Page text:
“Efficient and effective management of renewable energy installations is impossible without advanced tools in data science,” says Paweł Czaus, CEO of Nomad Electric Services in an interview for wnp.pl.
What is Nomad Electric Services’ outlook on the future of the Polish PV farm market and the potential for its business in Operations and Maintenance (O&M) for large-scale photovoltaic farms?
The prospects for the development of the Polish renewable energy market, including large-scale photovoltaics, are very promising. In the coming years, we will see not only a larger scale of projects but also a convergence of technologies. In Poland, grid connection conditions have been issued for over 28 GWp of PV farms, of which about 5 GWp have been built and connected to the network so far. ‘Cable pooling’ allows for the connection of wind and photovoltaic farms at the same point, enabling technology hybridization. The potential for hybrid installations is another 20 GWp. Moreover, the liberalization of the 10H law has improved the conditions for onshore wind energy. Nomad Electric is implementing projects in the ‘turnkey’ formula (EPC – Engineering, Procurement, Construction) and providing services for wind and PV installations. Ultimately, a lot of the generation capacity will combine technologies, so it’s a natural development direction for us.
Are there any issues that could be an obstacle to the development of the PV sector in Poland or Europe?
Several challenges can negatively affect the pace of renewable energy development, including PV. I see two main obstacles. Firstly, inadequate or delayed investments in the expansion and modernization of energy networks in Poland and other EU countries. The National Recovery and Resilience Plan (NRRP) partially addresses this issue. Secondly, I would like to highlight the importance of regulation. The focus should not be on regulations that favor renewables, but rather on a strategic approach to the development of renewable energies, and the stability and predictability of regulations. In summary, I believe that these challenges are inherent in the transformation of any strategic economic sector. It is unrealistic to expect such a significant change in such an important sector to be smooth and without obstacles.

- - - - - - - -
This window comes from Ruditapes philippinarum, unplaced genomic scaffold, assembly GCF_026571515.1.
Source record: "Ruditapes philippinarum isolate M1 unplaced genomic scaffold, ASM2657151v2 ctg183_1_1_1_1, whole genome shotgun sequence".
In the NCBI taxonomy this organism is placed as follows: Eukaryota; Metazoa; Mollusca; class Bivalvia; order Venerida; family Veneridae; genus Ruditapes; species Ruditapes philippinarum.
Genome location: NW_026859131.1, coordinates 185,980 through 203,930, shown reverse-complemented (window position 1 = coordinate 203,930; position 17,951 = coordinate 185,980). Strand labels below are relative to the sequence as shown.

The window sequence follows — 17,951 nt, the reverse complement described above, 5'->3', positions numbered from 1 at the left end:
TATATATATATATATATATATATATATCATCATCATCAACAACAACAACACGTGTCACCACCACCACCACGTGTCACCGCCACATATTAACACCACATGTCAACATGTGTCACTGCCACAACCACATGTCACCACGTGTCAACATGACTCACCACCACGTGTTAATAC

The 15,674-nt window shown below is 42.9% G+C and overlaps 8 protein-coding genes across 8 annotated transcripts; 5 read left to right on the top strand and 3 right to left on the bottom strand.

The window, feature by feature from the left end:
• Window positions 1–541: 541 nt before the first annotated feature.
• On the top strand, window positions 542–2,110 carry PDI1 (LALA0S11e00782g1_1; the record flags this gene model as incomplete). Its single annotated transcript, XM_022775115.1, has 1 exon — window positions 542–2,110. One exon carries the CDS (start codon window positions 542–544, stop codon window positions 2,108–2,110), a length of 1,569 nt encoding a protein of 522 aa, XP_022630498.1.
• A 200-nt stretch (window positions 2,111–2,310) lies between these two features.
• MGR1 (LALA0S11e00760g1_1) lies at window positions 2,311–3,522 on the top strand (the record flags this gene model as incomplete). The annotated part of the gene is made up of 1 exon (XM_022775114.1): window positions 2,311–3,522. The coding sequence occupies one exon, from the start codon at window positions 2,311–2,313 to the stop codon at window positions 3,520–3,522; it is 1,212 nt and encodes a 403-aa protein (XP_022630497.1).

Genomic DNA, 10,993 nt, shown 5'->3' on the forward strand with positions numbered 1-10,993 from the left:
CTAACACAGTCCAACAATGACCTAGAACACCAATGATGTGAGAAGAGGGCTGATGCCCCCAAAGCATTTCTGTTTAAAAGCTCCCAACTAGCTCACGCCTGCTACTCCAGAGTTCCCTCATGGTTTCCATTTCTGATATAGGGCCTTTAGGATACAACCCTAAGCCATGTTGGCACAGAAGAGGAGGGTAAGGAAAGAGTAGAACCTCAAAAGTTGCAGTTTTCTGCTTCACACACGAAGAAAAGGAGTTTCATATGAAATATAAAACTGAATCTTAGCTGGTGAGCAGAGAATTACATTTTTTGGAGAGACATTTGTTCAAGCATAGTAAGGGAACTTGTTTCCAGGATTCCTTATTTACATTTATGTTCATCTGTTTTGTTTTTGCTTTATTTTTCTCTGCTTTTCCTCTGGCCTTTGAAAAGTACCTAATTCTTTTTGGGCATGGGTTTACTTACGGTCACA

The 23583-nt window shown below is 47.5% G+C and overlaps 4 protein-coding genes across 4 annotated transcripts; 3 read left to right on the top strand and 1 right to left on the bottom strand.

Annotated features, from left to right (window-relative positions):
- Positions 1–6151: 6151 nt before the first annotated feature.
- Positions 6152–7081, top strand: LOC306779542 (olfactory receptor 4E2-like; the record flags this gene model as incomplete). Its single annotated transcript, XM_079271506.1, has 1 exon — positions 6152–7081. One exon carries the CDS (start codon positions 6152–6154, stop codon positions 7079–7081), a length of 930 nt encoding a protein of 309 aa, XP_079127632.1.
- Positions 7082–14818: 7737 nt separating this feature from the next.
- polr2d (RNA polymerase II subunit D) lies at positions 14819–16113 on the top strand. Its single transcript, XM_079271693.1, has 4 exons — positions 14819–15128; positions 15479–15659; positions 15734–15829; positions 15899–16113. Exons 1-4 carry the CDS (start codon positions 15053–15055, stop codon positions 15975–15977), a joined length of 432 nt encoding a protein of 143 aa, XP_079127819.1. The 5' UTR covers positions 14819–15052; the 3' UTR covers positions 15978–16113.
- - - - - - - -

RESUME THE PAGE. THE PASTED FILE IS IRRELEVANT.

What will be the ultimate model for photovoltaic progress?
There is still a dynamic development ahead of us in the market for energy storage, which will initially be based on the foundation of auctions in the capacity market, and eventually through the so-called frequency market (in short: services for the grid). I believe that the ultimate model for photovoltaics involves installations supported by energy storage.
When did Nomad Electric Services start managing and servicing photovoltaic farms?
Nomad Electric Services began its O&M activities by servicing photovoltaic farms for the R.Power group, to which it belongs. The oldest farms we service were built in 2014-2015. However, the market for large PV farms began to develop intensively between 2018 and 2020. We were the first to gain experience in managing PV power plants and naturally filled this gap in the Polish market.
What portfolio of PV farms do you manage and for whom?
Currently, after four years of operation in the O&M services market, the PV farm portfolio we manage is about 1.4 GWp. Of this, about 900 MWp are operational farms. The remaining 500 MWp are installations under construction. Our clients are both Polish and foreign investors, including companies transitioning from traditional energy to renewable energy, infrastructure funds investing in renewable energy, and companies from non-energy sectors acquiring PV farms to ensure climate neutrality. Our current client base consists mainly of global infrastructure funds investing, among others, in energy infrastructure.